PARKERSBURG, W.Va. — Although four schools in the Super Six have an extensive history of reaching this stage, a major change is coming this weekend in Wheeling.
For the first time, instant replay will be permitted at the Super Six, with turnovers and potential scoring plays eligible to be challenged by coaches in each of the three games.
Each team will have two challenges throughout regulation and overtime, regardless of how many are won or lost. Teams will not have a timeout taken away should they lose a challenge.
“We have the technology available and if we can get it right, that’s what we want to do,” WVSSAC clinician Larry McCloy said. “That’s our objective. Hopefully we don’t need to use it, but it is there if we have to.”
Coaches will have a red flag to throw onto the field when they want a play reviewed.
McCloy is responsible for determining the outcome of a challenge and will relay his decision to the officials. McCloy is a 27-year official and spent 17 as rules clinician and interpreter for the Ohio/West Virginia Football Officials Association.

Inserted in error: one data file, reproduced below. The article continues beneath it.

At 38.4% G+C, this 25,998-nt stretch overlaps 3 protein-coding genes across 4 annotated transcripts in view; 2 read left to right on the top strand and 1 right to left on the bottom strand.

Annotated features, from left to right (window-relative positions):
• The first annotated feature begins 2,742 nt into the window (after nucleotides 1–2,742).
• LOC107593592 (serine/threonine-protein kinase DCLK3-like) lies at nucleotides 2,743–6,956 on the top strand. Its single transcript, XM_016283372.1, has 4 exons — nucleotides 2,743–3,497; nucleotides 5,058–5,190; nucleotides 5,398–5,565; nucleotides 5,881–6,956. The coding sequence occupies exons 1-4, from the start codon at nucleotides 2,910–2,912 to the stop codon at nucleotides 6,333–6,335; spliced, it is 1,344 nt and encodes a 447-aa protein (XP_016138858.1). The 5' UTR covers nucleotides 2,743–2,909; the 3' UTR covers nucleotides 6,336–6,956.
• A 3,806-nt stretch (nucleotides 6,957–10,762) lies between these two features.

DV Sport has access to all five angles of the MetroNews broadcast of each game, and McCloy will be stationed on the sideline to look at those angles during a challenge.
“I will review the play and then determine if the call on the field stands or is overturned,” McCloy said. “We want to get it out as quickly as possible just to keep the game moving. We never really set a timeline on it. We just want to do our very best to get it right.”
In January, it became the choice of the state association to use instant replay in the postseason.
McCloy added the average time of a challenge for three states that have experimented with it— Minnesota, New Jersey and Alabama — was about 1 minute.
“There’s been a lot of success and the coaches liked it,” McCloy said. “If we can get the call right for the student athletes, that’s what the objective is.”
Wheeling Central head coach Mike Young likes the idea of replay as his Maroon Knights are preparing for the Class A title game Saturday night against Doddridge County.
“When you get to a championship and have to make a decision on a play that can be very controversial, it’s huge to have the replay to look at and make sure you get it right,” Young said. “Also, it gives a coach some type of satisfaction that you are able to challenge it and be wrong. It’s like make me right or make me wrong and it’s validity of what’s really occurred. It’s a great idea.”
Bluefield head coach Fred Simon, who like Young is no stranger to the sideline at Wheeling Island Stadium, is also in favor of coaches being able to challenge. Simon’s Beavers meet Bridgeport on Friday night in the Class AA final.
“I’m for it. Officials are human and they make mistakes and don’t mean to do it,” Simon said. “It’s unknown to me, so we’ll have to see how it plays out. But If it ends up being the right call, it won’t bother me one bit.”